This school has been described by a contemporaneous writer in the following quaint style : “The Indians who are upon Mr. Boyle s foundation have now a handsome apartment for themselves and their master, built near the College. The young Indians procured from the tributary or foreign nations with much difficulty were formerly boarded or lodged in the town, where abundance of them used to die, either through sickness, change of provision, and way of life; or, as some will have it often for want of proper necessaries, and due care taken with them. Those of them that have escaped well, and have been taught to read and write, for the most part return to their home, some with, and some without, baptism, where they follow their own savage customs and heathenish rites. A few of them have lived as servants among the English, or loitered and idled away their time in laziness and mischief. But it is a great pity that more care is not taken of them after they are dismissed from school. They have admirable capacities when their humors and tempers are perfectly understood.”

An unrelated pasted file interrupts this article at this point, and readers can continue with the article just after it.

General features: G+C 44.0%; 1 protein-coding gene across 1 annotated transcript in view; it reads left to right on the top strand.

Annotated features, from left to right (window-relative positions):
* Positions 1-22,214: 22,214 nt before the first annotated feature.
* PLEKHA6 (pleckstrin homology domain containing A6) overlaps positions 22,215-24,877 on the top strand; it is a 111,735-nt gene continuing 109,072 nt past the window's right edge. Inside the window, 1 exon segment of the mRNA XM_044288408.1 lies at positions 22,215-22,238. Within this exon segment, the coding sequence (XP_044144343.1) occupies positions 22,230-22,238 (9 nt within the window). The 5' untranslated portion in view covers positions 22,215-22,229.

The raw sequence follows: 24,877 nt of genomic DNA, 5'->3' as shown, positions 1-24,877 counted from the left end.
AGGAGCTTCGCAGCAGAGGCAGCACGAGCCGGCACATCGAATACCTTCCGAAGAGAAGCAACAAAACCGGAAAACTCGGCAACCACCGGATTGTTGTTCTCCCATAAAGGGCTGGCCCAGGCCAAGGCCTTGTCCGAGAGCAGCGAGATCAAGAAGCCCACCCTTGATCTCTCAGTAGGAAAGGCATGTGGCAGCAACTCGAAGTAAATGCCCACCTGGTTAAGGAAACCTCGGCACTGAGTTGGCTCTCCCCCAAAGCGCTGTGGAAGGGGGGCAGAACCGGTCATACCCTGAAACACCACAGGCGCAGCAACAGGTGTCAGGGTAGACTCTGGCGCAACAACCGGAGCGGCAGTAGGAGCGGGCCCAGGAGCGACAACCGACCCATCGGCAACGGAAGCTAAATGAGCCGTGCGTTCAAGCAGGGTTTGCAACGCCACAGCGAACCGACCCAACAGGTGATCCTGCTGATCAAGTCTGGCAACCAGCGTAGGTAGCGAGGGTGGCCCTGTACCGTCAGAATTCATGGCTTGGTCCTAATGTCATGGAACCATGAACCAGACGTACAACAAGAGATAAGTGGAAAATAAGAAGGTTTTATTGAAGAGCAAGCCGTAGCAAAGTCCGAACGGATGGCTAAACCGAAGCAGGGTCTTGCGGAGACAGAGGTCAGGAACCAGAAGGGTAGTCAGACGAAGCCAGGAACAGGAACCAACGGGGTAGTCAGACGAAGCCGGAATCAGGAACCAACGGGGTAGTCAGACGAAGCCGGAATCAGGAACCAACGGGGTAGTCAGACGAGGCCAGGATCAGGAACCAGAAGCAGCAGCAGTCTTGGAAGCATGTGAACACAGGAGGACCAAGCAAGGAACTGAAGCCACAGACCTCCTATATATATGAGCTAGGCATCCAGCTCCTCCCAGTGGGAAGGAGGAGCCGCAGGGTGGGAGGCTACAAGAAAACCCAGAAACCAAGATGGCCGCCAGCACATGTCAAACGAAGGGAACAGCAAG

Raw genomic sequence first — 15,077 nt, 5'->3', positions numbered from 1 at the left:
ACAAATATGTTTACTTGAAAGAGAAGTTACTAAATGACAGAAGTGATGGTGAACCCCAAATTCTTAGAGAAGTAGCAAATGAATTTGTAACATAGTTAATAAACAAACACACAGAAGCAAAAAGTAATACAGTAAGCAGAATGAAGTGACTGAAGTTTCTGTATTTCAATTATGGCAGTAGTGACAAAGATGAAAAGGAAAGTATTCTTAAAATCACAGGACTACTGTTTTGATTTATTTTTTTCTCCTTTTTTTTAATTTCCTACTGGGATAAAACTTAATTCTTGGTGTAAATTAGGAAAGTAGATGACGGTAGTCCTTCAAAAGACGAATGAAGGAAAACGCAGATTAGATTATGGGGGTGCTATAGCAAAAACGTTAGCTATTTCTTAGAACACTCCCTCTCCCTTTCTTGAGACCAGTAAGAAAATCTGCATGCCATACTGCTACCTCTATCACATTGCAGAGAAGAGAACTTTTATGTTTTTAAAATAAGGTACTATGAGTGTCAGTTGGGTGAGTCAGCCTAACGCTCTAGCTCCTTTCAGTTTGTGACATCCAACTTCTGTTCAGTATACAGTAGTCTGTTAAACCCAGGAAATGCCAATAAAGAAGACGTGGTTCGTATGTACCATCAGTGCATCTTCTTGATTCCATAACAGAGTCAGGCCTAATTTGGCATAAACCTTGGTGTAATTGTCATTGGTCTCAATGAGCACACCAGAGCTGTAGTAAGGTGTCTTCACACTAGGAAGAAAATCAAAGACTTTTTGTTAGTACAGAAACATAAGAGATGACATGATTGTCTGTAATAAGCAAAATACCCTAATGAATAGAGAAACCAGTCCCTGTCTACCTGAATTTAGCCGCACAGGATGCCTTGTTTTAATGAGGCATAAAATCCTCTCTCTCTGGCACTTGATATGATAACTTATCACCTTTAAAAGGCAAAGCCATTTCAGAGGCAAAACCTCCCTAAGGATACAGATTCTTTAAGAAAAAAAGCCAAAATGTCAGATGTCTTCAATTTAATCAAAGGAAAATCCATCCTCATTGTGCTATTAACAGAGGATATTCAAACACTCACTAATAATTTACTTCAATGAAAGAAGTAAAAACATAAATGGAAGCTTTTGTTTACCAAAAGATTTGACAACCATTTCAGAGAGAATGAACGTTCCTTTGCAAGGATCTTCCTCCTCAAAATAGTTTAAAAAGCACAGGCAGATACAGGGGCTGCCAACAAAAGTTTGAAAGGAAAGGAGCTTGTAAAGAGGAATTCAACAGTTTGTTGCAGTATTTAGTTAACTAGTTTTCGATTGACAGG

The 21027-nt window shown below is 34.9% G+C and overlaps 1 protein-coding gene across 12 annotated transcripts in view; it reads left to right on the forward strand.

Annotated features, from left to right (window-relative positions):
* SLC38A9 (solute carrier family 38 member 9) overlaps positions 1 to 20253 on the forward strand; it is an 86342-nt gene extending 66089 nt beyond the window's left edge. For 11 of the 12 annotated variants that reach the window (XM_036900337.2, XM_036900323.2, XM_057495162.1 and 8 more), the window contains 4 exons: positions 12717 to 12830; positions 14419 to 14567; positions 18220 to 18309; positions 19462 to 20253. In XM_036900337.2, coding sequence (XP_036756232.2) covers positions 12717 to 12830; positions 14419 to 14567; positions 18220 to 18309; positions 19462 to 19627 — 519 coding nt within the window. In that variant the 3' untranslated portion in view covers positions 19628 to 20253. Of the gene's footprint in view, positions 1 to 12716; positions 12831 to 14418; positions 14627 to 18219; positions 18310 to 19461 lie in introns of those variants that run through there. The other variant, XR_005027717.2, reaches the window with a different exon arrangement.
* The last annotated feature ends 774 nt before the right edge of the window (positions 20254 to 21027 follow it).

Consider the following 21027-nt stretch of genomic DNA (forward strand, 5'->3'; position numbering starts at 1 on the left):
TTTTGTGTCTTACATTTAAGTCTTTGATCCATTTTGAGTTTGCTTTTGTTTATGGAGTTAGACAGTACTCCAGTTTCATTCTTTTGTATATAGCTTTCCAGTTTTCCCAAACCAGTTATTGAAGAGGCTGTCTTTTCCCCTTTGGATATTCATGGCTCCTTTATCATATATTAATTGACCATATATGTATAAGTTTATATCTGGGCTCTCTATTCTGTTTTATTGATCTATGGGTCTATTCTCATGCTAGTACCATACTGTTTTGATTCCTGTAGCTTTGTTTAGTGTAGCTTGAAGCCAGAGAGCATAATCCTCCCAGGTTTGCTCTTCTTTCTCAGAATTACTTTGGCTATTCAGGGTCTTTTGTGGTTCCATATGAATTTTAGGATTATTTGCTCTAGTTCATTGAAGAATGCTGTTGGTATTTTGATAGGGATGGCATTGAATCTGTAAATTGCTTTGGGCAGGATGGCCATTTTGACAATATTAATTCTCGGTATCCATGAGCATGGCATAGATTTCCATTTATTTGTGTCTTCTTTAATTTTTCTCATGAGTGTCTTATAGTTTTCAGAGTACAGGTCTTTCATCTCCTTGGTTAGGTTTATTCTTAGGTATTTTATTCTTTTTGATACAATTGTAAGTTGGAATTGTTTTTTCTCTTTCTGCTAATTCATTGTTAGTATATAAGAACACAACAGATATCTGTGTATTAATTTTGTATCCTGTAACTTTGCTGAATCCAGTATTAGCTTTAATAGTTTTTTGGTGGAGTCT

A portrait of Mr. Boyle hangs on the walls of the College library.
The President’s House
Across from the Brafferton is the president s home. It is a substantial dwelling of old brick, adorned with a colonial porch and a late Renaissance roof. This house was used by Lord Cornwallis for headquarters shortly before the Yorktown campaign. It was built in 1732, was accidentally burned by the French on their way to Yorktown, and was rebuilt by Louis XVI out of his private funds, thus being the only house in Virginia, and perhaps in the United States, built by a reigning sovereign.
The Blair House
As we pass along the colonial boulevard, a long frame structure, low and dilapidated, arrests our attention. The very sharp roof and dormer windows testify to the fact that it was built when property was taxed according to the number of stories in a building. This old residence was formerly the home of the Hon. John Blair, appointed by Washington judge of the United States Supreme Court.